What was the process that led you to Nationwide’s boardroom?
I was contacted by a senior leader at the company, who asked if I would be interested in interviewing for an anticipated opening. This has been a common path for me — someone refers me or calls because they are familiar with my work in government.
Were there certain aspects of your expertise that attracted Nationwide’s leadership to you?
I think that’s really a question for Nationwide’s leadership! From my perspective, I believe they were interested in not only my cybersecurity background but also my leadership experiences.
What attracted you to the position?
I knew that I had capacity for more board service but wanted to make sure that my next commitment was very different from my other commitments. I did not have any work in financial/insurance industries, so this opportunity provided both diversity of experiences and the opportunity to be a part of a great company.
How did you come to join J.C. Penney’s board?
I was referred to the J.C. Penney CEO by a former supervisor.
When you were appointed to the Penney’s board, the CEO at the time praised your “background in information management and technology.” As a senior fellow at Harvard Kennedy School’s Belfer Center for Science and International Affairs and having led the NSA’s cyber defense and information systems security mission, do you find you’re getting an increasing number of offers to join boards?
I have noticed an uptick in the number of interest contacts for board openings, with a particular focus on candidates with cybersecurity/technology backgrounds. I expect the demand for tech savvy board members will only continue to increase in the years to come.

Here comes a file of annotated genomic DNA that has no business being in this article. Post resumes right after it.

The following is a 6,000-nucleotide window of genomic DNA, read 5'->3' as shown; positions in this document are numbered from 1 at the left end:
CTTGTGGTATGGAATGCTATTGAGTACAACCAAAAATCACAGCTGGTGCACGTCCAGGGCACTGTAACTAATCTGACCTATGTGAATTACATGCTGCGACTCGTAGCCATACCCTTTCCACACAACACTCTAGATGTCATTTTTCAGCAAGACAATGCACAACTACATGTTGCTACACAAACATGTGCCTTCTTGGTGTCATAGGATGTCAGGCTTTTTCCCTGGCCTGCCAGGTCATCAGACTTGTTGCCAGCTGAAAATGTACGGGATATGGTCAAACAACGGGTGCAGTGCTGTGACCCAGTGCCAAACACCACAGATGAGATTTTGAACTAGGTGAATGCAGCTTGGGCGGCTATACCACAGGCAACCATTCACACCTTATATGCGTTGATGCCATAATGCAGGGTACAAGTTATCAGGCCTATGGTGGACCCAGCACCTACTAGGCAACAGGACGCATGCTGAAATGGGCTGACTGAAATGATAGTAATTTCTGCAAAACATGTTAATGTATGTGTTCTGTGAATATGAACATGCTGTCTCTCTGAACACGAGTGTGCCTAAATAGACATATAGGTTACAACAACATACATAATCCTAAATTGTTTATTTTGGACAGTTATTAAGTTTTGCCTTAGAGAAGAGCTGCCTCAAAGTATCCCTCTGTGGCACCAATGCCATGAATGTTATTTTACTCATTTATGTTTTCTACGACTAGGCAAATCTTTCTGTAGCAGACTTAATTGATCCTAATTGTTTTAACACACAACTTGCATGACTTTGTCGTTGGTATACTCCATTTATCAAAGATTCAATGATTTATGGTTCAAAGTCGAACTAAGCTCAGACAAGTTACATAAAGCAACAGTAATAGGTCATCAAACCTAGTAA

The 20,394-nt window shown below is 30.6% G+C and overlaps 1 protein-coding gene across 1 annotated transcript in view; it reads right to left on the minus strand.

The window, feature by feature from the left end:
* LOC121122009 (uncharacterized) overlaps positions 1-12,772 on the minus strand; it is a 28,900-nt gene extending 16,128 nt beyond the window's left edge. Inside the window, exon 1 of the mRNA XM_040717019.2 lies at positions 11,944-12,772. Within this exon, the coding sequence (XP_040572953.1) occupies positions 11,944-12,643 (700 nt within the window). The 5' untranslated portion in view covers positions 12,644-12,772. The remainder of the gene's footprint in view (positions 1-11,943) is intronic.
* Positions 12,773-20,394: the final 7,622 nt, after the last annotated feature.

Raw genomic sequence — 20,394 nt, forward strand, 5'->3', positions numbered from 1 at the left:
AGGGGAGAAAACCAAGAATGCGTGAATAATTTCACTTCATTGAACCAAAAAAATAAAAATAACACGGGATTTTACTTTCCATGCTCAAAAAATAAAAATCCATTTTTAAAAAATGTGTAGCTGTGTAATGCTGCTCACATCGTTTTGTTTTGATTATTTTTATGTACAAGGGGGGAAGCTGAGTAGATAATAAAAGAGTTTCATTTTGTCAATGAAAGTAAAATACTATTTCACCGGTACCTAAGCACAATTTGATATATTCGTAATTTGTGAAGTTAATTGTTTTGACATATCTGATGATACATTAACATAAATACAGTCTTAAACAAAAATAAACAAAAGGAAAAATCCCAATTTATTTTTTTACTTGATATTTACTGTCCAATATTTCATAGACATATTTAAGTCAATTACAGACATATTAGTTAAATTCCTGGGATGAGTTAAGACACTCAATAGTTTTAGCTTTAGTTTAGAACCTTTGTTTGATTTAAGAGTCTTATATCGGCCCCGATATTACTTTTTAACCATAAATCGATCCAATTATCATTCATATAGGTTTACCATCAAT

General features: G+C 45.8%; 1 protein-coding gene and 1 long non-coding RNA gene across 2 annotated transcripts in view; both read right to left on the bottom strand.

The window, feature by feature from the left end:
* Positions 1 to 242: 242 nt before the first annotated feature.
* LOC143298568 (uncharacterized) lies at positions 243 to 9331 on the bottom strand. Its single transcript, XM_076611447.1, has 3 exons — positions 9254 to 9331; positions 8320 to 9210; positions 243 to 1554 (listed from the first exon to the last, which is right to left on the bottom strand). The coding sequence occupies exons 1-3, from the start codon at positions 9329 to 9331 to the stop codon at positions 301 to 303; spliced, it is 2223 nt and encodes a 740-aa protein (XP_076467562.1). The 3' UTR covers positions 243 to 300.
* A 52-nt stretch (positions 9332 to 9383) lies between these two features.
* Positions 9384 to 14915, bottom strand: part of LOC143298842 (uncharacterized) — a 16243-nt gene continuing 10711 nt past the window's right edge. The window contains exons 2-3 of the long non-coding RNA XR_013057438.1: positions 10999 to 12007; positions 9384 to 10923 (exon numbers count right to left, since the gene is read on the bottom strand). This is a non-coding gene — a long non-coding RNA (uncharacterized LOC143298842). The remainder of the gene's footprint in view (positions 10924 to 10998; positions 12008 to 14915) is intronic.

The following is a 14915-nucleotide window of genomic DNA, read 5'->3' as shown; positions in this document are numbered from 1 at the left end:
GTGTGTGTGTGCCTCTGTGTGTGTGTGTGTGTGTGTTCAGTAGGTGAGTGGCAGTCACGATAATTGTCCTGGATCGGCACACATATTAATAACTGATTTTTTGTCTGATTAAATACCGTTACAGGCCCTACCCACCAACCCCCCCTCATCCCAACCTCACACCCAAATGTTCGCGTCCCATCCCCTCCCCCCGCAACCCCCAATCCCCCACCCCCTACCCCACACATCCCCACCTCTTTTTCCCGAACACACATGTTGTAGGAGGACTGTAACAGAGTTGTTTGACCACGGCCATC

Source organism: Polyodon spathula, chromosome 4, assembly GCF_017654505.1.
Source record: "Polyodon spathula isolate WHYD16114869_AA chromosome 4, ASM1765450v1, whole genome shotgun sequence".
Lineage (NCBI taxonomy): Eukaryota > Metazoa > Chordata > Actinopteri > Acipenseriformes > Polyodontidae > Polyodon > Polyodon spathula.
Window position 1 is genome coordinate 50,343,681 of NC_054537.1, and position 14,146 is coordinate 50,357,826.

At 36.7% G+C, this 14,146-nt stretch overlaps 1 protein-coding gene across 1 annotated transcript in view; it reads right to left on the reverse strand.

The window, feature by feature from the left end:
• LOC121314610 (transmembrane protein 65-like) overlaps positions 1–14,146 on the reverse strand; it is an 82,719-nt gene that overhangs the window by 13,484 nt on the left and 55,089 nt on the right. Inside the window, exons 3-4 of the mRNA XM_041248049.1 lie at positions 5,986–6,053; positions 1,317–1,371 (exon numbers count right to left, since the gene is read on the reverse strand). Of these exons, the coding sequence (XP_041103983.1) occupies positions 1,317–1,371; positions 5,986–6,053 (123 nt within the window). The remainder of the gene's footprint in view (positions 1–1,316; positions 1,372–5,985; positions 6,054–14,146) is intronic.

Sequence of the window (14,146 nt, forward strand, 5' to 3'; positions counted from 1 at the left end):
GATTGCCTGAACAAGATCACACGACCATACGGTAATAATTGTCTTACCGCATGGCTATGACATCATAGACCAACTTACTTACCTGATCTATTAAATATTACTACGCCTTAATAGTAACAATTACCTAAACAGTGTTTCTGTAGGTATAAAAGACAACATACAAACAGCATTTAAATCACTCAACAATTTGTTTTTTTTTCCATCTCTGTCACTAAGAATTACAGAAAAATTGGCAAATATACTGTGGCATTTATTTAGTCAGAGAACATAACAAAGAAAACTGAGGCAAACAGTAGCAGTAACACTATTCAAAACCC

Is cybersecurity typically the most important issue in the boardroom these days?
Cybersecurity is not always the most important issue, but certainly one that is a more frequent topic of discussion. It really depends on the mission of the organization and the environment in which the organization is operating.
Are environmental, social and governance issues top of mind?
Absolutely, these are among the key topics for boards.
What’s the most pressing issue for you in the boardroom?
While it would be easy for me to say that cybersecurity is the most pressing issue for me, that isn’t the case. I believe the more pressing area of focus for boards is ensuring that the board is fulfilling its fiduciary responsibilities by holding the organization’s leadership accountable for delivering on the mission. So governance is a key topic, as is accountability.
What was your first board appointment? How were you able to land your first board seat?
My first corporate board was J.C. Penney, and I landed this board seat through a referral by one of my former supervisors to the CEO of J.C. Penney. That opened the door for a discussion, and ultimately the opportunity for me to interview with other board members.
The boards you sit on are quite diverse, is that a key criterion that you’re looking for in boards? Do you think boardroom diversity helps the governance process?
I consciously sought diversity in my board opportunities because it allows me to learn and contribute in unique ways. I’m a strong proponent of diversity as I believe it does result in better outcomes in the boardroom.
Different experiences yield different perspectives, and the richness that comes from these differences can position an organization for the best possible outcomes.
What advice would you give someone looking to join a corporate board?
You should make your interests known to those who are in the position to be a champion for you. This includes leveraging your network to get the word out that you are interested in board service. Connecting with a search firm that has a board practice is also a great way to get exposure, experience and mentoring through what can be a complicated and prolonged process. Keeping a professional social media profile up to date, and networking at industry events is also key to communicating your interest in board service.
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